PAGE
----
Query: all-female reading list?

A reader writes:

I’m wondering if there’s an ethical problem with setting only texts by women as the required reading in my third-year course (there would be men in the recommended lists).

I myself would not want to do that in a feminism class, because I think it’s important to show people that men can be feminists, but the class in question is not a feminism one. Thoughts?

9 thoughts on “Query: all-female reading list?

  1. I think you could set an all-women reading list in either a non-feminism class or a feminism class, so long as doing so did not force you to leave out something essential to the topic (i.e. if a women hadn’t written on a particular area or hadn’t written well on it). If you’re not leaving anything out topic-wise I can’t see the problem (god-knows there are enough men-only reading lists).

  2. […] Return query, replace “all women” with “All men” or “all fans of Charles Dickens” “all prefer pink to purple” (to which you’d should object). If the criteria isn’t germane to the topic using it is a criteria is bigotry or race/sex/whatever-criteria -ism. […]

  3. […] Return query, replace “all women” with “All men” or “all fans of Charles Dickens” “all prefer pink to purple” (to which you’d should object). If the criteria isn’t germane to the topic using it is a criteria is bigotry or race/sex/whatever-criteria -ism. […]

  4. I agree with what E said about not leaving out anything essential to the topic. Beyond that, I suppose the key question is: “am I harming men by not having any men on the syllabus?” And in most plausible scenarios, I think the answer is “no,” though I could imagine cases where the answer would be “yes.”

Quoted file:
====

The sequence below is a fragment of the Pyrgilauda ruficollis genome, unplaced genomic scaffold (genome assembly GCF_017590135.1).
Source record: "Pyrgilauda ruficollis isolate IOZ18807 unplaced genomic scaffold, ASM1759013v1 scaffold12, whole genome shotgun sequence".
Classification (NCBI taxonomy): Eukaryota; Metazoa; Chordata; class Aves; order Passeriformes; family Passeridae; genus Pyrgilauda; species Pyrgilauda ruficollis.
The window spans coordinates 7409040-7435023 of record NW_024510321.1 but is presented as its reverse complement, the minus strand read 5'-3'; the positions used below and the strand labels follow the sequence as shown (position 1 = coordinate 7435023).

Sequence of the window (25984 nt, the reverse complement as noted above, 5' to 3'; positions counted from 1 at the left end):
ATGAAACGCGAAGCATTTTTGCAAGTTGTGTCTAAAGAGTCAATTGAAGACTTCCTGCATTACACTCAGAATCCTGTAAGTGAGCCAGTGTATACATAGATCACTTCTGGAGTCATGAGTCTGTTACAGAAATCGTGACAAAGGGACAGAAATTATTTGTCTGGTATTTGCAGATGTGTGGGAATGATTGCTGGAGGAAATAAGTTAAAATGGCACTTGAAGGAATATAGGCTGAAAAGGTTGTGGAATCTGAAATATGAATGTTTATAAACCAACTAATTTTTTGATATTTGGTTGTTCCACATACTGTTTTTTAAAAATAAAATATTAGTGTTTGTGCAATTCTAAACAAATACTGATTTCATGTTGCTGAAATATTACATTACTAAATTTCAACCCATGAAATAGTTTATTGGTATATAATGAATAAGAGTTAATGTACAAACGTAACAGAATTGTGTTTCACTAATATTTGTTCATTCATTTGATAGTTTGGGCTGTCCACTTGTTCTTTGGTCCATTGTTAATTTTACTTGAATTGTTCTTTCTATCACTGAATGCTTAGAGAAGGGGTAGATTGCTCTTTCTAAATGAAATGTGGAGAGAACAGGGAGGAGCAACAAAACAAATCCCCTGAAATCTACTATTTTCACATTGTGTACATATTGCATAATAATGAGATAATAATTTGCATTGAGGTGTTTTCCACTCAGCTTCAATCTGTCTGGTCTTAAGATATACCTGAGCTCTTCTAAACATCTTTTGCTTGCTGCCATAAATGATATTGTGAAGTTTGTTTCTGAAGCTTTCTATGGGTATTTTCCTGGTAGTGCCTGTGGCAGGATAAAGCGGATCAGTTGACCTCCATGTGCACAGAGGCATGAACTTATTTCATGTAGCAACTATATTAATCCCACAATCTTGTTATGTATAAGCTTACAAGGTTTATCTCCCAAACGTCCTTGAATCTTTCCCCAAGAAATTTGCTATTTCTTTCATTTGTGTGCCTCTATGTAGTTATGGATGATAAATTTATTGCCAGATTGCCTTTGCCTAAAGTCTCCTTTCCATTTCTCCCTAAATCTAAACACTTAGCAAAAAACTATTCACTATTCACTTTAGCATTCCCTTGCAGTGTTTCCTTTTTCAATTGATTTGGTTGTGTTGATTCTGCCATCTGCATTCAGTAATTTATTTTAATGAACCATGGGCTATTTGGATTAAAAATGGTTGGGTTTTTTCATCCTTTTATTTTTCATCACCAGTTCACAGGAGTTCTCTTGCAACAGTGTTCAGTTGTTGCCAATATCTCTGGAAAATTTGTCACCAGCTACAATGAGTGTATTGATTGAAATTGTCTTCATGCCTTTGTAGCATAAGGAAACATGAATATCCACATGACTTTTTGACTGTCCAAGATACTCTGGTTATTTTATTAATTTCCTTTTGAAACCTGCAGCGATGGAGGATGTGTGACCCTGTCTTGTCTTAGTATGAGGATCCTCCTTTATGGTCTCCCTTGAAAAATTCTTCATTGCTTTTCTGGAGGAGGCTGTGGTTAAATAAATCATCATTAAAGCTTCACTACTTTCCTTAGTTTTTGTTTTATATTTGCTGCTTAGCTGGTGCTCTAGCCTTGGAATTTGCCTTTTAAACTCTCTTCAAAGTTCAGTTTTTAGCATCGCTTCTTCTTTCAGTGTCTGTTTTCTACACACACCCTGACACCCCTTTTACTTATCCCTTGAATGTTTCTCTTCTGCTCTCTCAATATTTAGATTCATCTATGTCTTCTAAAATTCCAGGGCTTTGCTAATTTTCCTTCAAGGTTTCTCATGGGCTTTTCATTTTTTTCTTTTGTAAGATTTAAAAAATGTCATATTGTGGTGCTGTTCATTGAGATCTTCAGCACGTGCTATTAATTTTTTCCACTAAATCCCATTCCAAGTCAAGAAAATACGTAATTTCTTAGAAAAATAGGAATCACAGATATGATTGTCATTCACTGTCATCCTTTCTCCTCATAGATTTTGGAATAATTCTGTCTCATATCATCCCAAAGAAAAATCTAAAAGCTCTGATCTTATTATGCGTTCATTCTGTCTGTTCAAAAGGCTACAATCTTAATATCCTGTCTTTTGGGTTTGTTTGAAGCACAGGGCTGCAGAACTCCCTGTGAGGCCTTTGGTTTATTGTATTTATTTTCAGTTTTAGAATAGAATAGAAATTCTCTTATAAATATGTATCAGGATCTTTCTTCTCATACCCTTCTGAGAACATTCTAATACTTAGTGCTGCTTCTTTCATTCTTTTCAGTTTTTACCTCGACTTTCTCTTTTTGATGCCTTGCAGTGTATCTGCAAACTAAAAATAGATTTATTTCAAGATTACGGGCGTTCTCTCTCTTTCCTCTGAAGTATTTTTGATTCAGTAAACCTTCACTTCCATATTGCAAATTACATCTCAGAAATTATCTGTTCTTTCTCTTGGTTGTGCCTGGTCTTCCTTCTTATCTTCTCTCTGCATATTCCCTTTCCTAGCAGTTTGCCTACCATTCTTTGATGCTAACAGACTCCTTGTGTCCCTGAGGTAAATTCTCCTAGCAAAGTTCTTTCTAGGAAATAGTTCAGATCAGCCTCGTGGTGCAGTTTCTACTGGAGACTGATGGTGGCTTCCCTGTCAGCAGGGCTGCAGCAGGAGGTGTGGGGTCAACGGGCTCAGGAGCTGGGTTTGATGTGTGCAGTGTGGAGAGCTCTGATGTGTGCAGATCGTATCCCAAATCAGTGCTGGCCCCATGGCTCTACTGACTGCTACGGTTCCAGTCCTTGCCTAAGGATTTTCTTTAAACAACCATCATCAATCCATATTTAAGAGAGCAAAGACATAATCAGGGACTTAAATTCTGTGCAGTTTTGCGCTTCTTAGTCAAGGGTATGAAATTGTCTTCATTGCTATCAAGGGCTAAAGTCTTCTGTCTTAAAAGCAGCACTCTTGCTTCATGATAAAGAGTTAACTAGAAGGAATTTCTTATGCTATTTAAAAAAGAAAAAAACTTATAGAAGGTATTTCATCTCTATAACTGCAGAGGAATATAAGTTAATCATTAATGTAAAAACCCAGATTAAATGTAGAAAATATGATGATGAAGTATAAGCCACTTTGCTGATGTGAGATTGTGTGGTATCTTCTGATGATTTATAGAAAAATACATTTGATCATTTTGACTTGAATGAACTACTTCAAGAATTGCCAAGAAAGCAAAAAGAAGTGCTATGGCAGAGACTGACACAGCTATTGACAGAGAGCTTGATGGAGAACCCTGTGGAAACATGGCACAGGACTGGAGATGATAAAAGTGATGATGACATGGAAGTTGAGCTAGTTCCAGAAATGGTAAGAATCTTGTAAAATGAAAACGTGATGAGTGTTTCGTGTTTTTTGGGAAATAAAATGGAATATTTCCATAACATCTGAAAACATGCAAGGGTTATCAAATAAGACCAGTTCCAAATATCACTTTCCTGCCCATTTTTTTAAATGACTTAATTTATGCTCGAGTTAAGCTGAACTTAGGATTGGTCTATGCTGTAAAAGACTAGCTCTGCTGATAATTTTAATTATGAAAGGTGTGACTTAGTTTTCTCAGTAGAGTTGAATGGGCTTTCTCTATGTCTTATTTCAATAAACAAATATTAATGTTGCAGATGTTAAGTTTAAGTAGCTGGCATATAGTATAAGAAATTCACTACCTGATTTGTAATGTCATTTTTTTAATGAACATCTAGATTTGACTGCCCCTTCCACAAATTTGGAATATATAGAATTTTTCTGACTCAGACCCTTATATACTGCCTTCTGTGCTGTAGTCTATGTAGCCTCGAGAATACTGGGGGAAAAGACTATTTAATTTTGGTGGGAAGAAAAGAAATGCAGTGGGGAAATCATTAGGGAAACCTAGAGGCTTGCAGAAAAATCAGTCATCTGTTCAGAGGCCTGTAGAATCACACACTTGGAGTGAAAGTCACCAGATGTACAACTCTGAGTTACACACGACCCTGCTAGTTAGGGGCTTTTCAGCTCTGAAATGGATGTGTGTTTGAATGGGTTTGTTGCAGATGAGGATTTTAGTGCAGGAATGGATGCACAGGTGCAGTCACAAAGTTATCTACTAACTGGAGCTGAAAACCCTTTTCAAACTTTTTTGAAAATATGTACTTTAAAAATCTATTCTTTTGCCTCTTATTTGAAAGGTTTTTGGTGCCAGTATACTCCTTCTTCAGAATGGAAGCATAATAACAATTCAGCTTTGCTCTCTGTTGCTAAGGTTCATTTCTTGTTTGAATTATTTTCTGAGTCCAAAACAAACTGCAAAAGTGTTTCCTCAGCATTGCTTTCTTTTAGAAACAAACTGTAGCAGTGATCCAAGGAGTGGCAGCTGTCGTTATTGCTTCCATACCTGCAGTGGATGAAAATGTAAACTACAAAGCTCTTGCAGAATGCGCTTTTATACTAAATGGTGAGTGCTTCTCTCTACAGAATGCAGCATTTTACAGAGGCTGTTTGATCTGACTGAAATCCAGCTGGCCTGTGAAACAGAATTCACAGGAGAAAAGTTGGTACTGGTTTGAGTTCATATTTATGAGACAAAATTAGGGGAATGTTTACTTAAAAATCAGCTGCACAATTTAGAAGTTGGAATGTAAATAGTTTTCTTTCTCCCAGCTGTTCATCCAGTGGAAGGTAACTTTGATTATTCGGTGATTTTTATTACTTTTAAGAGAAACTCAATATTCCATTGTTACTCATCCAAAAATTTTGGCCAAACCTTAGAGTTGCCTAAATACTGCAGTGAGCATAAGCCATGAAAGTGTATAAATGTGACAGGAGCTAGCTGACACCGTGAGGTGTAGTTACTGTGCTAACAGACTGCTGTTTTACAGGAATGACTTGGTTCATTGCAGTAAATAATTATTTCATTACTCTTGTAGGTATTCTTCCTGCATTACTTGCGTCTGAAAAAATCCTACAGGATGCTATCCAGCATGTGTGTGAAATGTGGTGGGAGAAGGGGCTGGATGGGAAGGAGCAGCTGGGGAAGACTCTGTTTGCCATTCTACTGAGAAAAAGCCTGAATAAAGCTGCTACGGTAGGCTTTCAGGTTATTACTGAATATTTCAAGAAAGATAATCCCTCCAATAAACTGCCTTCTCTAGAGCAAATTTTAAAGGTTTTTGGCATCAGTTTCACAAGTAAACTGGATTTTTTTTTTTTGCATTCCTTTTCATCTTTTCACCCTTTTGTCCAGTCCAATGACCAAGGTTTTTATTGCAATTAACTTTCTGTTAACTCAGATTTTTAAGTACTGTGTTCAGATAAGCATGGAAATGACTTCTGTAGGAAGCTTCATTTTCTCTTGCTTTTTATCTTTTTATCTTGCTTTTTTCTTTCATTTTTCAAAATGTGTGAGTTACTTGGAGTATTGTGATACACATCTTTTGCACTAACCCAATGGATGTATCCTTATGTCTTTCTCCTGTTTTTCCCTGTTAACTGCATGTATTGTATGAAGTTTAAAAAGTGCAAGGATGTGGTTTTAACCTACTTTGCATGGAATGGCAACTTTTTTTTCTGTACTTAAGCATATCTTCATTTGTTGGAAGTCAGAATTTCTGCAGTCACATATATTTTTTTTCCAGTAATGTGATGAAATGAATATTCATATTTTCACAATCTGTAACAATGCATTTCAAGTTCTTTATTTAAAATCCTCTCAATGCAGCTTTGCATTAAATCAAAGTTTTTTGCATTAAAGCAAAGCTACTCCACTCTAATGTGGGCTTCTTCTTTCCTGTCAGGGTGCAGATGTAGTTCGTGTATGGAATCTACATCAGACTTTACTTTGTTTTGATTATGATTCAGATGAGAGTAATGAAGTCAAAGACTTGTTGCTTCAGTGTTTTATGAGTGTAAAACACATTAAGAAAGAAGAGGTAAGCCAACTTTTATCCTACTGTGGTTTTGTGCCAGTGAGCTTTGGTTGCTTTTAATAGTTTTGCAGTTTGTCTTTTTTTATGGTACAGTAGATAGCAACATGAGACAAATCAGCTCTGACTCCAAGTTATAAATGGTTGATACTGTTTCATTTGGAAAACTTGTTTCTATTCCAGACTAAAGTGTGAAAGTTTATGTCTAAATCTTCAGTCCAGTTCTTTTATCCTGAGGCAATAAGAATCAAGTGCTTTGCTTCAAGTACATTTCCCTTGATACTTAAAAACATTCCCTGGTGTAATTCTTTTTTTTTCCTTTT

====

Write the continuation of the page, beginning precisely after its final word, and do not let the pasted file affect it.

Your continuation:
5. i discussed this with a colleague, who made the following point (which seemed right to me): if the list is *all* women then students might assume that the list was as such just to make a point, rather than that the papers written by women were the best / most relevant on the subject. with that in mind, it might be better for a person who wants to create an all-female reading list to actually create a reading list which is predominantly but *not* exclusively female.

  6. I’m inclined to agree with ayt.’s colleague: I don’t think it’s at all unethical, but it’s likely to be bad strategy.

    I must say that I look forward to the day when it would even be possible for me to construct a syllabus all of whose readings are by women.

  7. I am sorry if this is slightly off-topic but what about an all-female lineup for a conference where men would be easily found to fill the speaker slots. A friend and I once mused about the possibility of hosting a workshop on a specific topic (naturalism in philosophy of mathematics), where it would be possible to have an all-female lineup of 5 speakers (assuming they’d all accepted).
    We have no funding for this currently, but I’m wondering if that would be a good thing, or if it would, as suggested above look like we were trying to make a point. Btw, our choice was motivated not by having an all-women lineup, but we were just speculating on a conference on naturalism in philosophy of maths, throwing around names and then noticing, “hey, they’re all women. If we can invite so-and-so we’d have an all-female lineup”.
    If we one day organize a conference with all women (chosen for their contribution to the topic), would it be awkward or objectionable?

  8. I think people are going to think stupid thoughts (oh, they’re just trying to make a point) no matter what. That can’t be avoided, and so I wouldn’t worry about it too much.

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